CHEMISTRY: Microscale Origami

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Science  01 Sep 2006:
Vol. 313, Issue 5791, pp. 1205b
DOI: 10.1126/science.313.5791.1205b

Recent advances in lithography and other surface-patterning techniques have fostered construction of a wide range of microfluidic devices that offer precise control over chemical and biochemical reactions and separations at or below microliter volume scales. However, one limitation of this fabrication technology is its inherent restriction to two-dimensional device geometries.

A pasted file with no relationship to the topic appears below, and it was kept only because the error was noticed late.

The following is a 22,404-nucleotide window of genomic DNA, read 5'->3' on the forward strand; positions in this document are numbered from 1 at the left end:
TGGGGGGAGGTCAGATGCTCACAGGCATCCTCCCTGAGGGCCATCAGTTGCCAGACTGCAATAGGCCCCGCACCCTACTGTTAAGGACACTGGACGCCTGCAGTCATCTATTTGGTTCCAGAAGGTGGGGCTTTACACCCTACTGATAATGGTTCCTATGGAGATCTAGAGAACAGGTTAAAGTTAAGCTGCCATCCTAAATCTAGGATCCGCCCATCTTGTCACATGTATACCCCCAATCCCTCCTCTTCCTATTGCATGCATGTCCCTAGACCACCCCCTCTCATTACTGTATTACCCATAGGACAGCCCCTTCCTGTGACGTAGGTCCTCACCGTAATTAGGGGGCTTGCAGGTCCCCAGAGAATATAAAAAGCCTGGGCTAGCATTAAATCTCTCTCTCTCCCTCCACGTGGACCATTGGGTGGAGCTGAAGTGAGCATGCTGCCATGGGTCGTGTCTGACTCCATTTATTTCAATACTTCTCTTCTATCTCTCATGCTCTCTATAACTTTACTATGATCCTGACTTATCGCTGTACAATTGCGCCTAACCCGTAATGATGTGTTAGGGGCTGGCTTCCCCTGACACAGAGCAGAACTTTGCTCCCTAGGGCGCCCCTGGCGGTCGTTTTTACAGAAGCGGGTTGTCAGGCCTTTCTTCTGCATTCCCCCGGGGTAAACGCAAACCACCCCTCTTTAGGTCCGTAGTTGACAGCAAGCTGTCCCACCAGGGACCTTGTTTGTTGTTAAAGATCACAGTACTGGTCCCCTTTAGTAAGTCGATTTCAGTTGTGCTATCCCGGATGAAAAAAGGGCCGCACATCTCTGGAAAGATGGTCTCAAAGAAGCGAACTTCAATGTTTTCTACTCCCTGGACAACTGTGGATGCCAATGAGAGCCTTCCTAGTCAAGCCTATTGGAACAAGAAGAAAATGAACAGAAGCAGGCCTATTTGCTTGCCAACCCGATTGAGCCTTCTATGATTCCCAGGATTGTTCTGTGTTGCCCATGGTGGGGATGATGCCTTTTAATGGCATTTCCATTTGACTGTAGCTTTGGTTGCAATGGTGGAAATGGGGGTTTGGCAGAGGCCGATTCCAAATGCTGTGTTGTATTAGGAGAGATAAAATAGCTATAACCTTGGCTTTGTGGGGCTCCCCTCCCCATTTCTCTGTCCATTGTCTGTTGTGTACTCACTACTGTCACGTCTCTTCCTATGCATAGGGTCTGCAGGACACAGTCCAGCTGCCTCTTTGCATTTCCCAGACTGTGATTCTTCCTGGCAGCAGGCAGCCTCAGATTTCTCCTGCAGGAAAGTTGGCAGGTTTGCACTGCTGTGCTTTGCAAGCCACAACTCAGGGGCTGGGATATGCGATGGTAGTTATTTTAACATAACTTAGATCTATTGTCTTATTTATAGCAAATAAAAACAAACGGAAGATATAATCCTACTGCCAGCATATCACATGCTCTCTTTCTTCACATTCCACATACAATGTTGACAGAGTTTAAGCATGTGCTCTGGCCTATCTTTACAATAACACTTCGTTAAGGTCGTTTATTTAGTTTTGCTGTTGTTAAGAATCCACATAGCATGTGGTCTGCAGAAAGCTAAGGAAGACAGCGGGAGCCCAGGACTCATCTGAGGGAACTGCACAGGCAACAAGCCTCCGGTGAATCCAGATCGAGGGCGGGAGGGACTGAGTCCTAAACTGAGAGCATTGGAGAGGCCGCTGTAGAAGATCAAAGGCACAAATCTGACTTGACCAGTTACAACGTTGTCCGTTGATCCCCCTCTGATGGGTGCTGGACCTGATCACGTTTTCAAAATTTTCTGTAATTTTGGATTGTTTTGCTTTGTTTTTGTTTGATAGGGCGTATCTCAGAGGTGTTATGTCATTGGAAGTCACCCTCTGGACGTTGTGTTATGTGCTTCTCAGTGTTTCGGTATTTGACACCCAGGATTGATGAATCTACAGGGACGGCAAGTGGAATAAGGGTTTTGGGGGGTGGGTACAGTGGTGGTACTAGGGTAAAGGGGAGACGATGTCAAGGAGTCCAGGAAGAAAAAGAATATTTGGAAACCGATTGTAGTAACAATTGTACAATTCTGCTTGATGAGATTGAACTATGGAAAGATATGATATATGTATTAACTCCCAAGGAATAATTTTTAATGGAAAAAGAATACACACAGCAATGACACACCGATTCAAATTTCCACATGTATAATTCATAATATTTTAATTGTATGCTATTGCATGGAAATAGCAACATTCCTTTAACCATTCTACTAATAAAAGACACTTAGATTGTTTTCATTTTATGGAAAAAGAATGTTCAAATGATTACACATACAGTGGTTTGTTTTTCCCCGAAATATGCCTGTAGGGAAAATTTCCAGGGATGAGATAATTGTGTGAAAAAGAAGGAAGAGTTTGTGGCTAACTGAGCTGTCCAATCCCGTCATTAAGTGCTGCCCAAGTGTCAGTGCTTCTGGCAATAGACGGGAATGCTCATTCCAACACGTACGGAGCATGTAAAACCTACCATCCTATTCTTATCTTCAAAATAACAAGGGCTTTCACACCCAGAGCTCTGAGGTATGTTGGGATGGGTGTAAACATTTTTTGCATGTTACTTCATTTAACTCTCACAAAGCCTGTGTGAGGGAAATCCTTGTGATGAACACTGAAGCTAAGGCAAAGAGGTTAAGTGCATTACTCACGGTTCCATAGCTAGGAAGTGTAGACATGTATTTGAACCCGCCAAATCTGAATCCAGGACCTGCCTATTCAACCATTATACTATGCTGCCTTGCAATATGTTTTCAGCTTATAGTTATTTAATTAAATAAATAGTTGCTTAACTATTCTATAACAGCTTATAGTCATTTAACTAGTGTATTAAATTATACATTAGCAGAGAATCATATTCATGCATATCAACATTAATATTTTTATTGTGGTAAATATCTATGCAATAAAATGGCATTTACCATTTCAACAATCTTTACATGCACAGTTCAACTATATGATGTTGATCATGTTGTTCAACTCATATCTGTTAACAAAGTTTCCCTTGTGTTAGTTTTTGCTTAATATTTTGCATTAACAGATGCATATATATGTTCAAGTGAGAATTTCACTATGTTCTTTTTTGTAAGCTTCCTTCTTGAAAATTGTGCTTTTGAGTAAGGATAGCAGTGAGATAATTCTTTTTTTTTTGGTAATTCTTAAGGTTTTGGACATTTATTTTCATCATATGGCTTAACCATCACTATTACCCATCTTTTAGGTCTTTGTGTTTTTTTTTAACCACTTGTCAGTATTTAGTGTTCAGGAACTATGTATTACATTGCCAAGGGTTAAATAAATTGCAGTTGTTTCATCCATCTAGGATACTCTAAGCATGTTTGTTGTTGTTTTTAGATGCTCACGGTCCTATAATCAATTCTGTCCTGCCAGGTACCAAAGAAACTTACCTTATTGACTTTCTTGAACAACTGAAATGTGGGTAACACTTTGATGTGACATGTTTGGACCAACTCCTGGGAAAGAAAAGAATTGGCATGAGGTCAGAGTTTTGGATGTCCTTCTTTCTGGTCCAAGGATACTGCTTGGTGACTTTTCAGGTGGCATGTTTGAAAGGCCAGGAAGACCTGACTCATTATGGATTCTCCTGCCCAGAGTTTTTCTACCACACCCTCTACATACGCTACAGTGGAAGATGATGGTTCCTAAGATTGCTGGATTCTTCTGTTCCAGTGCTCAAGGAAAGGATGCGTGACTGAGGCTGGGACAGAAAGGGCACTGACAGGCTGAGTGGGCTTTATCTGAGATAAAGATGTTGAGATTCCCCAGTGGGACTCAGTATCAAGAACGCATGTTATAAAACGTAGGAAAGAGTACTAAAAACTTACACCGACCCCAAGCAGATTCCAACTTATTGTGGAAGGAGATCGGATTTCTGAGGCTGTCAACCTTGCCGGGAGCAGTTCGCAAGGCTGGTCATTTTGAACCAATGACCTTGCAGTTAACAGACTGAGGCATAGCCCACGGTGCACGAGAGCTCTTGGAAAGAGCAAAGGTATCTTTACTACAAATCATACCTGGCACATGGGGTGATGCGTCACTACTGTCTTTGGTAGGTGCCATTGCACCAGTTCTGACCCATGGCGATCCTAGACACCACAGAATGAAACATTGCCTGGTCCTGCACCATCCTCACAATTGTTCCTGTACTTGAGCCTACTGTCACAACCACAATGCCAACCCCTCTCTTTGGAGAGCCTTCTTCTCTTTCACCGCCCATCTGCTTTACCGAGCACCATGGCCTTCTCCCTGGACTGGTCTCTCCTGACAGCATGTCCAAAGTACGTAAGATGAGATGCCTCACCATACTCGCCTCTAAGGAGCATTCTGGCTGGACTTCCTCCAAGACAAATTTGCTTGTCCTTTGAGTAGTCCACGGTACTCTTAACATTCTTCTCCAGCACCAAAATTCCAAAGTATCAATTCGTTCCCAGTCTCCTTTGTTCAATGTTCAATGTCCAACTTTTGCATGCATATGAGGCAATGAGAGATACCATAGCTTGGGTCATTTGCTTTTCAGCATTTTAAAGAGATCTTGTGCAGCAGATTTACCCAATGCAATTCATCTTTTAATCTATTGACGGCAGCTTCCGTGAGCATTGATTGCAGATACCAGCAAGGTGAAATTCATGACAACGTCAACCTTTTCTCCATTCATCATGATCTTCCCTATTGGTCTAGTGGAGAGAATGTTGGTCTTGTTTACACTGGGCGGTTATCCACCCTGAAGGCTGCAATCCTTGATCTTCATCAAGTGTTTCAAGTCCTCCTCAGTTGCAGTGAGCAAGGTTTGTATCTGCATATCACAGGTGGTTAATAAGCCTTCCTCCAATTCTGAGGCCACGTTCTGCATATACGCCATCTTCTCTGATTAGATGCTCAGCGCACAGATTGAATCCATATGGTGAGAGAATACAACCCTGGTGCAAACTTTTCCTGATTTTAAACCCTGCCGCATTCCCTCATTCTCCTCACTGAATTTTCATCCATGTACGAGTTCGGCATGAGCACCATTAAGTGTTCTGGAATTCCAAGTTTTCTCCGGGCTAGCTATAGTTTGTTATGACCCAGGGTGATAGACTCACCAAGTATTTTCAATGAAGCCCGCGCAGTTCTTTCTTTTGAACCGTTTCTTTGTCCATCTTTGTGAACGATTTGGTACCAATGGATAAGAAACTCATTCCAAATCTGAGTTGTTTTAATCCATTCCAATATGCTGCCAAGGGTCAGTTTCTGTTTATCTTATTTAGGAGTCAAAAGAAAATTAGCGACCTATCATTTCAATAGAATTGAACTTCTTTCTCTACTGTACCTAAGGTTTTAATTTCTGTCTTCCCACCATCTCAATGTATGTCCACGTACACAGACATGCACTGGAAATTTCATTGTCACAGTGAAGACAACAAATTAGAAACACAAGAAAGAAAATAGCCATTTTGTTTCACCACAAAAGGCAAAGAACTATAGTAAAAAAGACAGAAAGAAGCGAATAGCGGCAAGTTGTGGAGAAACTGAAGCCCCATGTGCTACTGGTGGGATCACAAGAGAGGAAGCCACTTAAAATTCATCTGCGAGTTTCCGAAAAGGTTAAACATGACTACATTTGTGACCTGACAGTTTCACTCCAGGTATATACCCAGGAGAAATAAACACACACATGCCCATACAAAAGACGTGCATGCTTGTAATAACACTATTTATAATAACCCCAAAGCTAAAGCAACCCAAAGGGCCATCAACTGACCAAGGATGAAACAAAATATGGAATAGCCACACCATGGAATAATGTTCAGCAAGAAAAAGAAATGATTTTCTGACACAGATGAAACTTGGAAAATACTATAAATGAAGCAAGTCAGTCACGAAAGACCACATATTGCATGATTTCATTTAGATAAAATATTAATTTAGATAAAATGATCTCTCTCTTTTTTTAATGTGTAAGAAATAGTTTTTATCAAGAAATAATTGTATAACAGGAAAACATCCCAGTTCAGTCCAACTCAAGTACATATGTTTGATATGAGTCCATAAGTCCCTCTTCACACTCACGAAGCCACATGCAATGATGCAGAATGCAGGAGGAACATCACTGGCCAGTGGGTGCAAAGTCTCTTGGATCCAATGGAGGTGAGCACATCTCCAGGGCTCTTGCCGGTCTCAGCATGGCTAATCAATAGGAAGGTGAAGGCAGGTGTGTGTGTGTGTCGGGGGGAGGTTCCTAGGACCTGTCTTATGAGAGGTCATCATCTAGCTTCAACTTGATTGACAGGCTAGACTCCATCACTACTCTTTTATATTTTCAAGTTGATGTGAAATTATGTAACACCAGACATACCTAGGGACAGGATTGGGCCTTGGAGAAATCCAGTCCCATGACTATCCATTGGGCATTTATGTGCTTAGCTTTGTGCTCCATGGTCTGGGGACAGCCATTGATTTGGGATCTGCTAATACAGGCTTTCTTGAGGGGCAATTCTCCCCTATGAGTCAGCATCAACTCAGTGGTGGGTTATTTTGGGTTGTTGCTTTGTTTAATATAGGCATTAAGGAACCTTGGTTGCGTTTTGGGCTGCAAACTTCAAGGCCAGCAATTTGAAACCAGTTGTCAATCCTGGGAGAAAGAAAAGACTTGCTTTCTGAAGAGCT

Leong et al. overcome this limitation by patterning flat wafers with solder deposited along hinge lines. When heat is applied to melt the solder, the wafers fold spontaneously along the hinges to form cubic or pyramidal boxes, with volumes ranging from ∼0.2 to 8 nl. The authors use photolithography to imprint distinct pore arrangements into the surfaces set to become the box faces. As a result, they can inject chemical reagents embedded in polymeric gels and control the rate and orientation of their release. The fabrication process is high-yielding, and when nickel is used as the substrate, the corresponding box can be manipulated with an external magnet to release its chemical cargo in a spatially selective manner. — JSY

J. Am. Chem. Soc. 128, 10.1021/ja063100z (2006).

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